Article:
International rhetoric and interests regarding democratic elections in the Middle East don’t (yet) align, argues this author. It is time the international community learn from previous mistakes.
Something quite significant is happening in Palestine, which was lost in the deluge of global bad news: new elections were announced and all major factions have agreed to participate. Granted, the elections are only to take place on the local level, but it could be the first time in ten years that truly competitive elections take place in Palestine, in both the West Bank and Gaza.
No real elections have been held since 2006, when Hamas won the majority in the Palestinian Legislative Council, to almost everyone’s surprise. In what election observers unanimously described as free and fair elections, Hamas had managed to upset the existing order in the Palestinian Authority with a reform-oriented political programme, presenting itself as a “clean” alternative to corrupt Fatah strongmen who have dominated the Palestinian Authority from the beginning.
While Hamas moved to form a government, the reaction from the international community, on whose financial support Palestinians fundamentally rely, was to boycott it. This amounted to a veto on the decision made by the Palestinian people. They made the “wrong” choice and suffered for it.
As it became clear that not only was the international community boycotting the Hamas government but actively undermining it with the support of then-Fatah security chief Mohammad Dahlan in Gaza, Hamas struck with a pre-emptive and bloody coup to secure its base in Gaza in 2007. In the past nine years, a seemingly unbridgeable divide has grown between the West Bank and Gaza, with awful consequences both for living conditions of Palestinians and the two-state solution.
The international veto of the elections in 2006 thus proved to be a disaster. It seriously weakened moderates within Hamas who had pursued a political course and instead strengthened the hardliners in the movement who push for armed confrontation with Israel, putting them squarely in charge of Gaza. Moreover, it buoyed extremists across the region who pointed fingers at the West for lacking commitment to real democracy, regardless of electoral outcomes, in the Middle East.
A chance to end the split between the West Bank and Gaza
This time around, Hamas is carefully positioning itself by running a supposedly merely technocratic list. From the sentiment on the street, one can gauge that this list will do very well in major urban centers in the West Bank, where people are seriously disappointed with the performance of Fatah. Conversely, the frustration in Gaza, where citizens have had experience with Hamas rule for the past 10 years, may lead to a reversal of fortunes there.
More importantly, however, the local elections, announced to take place in October of this year, could present a unique opportunity to bridge the divide between the West Bank and Gaza. Past reconciliation agreements have remained ink on paper and the last local elections in 2012 took place only in the West Bank and were boycotted by Hamas.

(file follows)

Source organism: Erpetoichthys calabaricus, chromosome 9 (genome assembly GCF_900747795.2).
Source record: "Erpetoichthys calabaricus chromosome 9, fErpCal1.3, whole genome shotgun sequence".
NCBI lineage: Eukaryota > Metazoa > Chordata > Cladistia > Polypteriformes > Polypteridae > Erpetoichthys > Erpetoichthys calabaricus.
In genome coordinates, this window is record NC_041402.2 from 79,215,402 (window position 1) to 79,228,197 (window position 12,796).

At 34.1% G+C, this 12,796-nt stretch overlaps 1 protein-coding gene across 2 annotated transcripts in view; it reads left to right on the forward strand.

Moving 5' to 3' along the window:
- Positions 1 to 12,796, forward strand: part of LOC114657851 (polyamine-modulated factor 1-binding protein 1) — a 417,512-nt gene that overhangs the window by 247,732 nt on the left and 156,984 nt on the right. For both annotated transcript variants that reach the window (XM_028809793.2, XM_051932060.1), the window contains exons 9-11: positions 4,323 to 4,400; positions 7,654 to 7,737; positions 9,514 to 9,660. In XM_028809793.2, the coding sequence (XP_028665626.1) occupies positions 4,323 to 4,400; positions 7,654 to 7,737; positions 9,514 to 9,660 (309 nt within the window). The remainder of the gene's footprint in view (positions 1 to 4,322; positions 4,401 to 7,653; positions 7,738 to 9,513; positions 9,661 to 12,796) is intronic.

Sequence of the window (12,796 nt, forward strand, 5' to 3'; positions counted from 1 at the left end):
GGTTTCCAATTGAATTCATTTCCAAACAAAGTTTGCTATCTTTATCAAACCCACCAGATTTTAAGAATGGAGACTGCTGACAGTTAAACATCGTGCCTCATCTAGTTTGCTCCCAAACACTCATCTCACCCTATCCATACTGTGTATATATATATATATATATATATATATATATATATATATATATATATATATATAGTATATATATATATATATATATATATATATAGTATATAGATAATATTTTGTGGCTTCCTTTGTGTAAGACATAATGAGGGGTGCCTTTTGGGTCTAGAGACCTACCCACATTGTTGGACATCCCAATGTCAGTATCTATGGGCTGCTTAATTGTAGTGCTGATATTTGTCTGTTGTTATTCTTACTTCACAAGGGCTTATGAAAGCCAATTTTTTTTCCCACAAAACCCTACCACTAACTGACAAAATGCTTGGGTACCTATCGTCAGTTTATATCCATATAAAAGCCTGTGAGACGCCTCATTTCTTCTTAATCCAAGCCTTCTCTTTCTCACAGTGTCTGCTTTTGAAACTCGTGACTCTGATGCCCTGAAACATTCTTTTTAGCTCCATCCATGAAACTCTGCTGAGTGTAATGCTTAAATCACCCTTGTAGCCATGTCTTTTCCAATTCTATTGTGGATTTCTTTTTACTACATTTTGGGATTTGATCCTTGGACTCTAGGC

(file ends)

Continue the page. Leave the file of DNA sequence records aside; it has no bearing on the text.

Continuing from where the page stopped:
Intra-Palestinian reconciliation is an important policy prerogative of the European Union and other actors, and rightfully so. The split between the West Bank and Gaza is a massive hindrance to Palestinian development, second only to the Israeli occupation itself. It would seem the news of potential reconciliation via elections would be welcomed by the international community with open arms. Yet, current positioning suggests that international players are responding with the same irritation as they did following the elections in 2006, asking: what if Hamas wins again? Ten years seem to have passed without a learning curve.
Clearly, international rhetoric and interests regarding democratic elections in the Middle East don’t (yet) align. While the military coup in Egypt in 2013 was accepted by the international community with welcoming silence, international actors scrambled to denounce the recent attempted coup in Turkey, waxing poetic about the need to respect democratic choices. That respect seems to disappear once again when it comes to Palestinian elections. But, respecting the democratic process does not mean one cannot be highly critical of President ErdoÄan’s actions in the aftermath of the coup attempt, nor must it mean unconditionally welcoming a Hamas victory. It should mean, however, an acceptance of democratic choices.
One can only hope that the international community commits to serious soul-searching before the elections take place and allows for a more refined policy, respecting the democratic choices of Palestinians while holding their leadership to account. Pressures are already rising for President Mahmoud Abbas to cancel the elections and arrests of Hamas members in the West Bank by Israeli and Palestinians forces are putting serious strains on the electoral process.
While some donors may feel relief if they can postpone once again having to deal with Hamas, a cancellation of the elections or repeat of the boycott of elections by Hamas as in 2012 should not be in anyone’s interest. It could potentially be the death knell for Palestinian reconciliation and democracy and could make a peaceful resolution of the Israeli-Palestinian conflict more remote than ever.
The author, who wishes to remain anonymous, is a former official of an EU member state who was tasked with the Middle East Peace Process.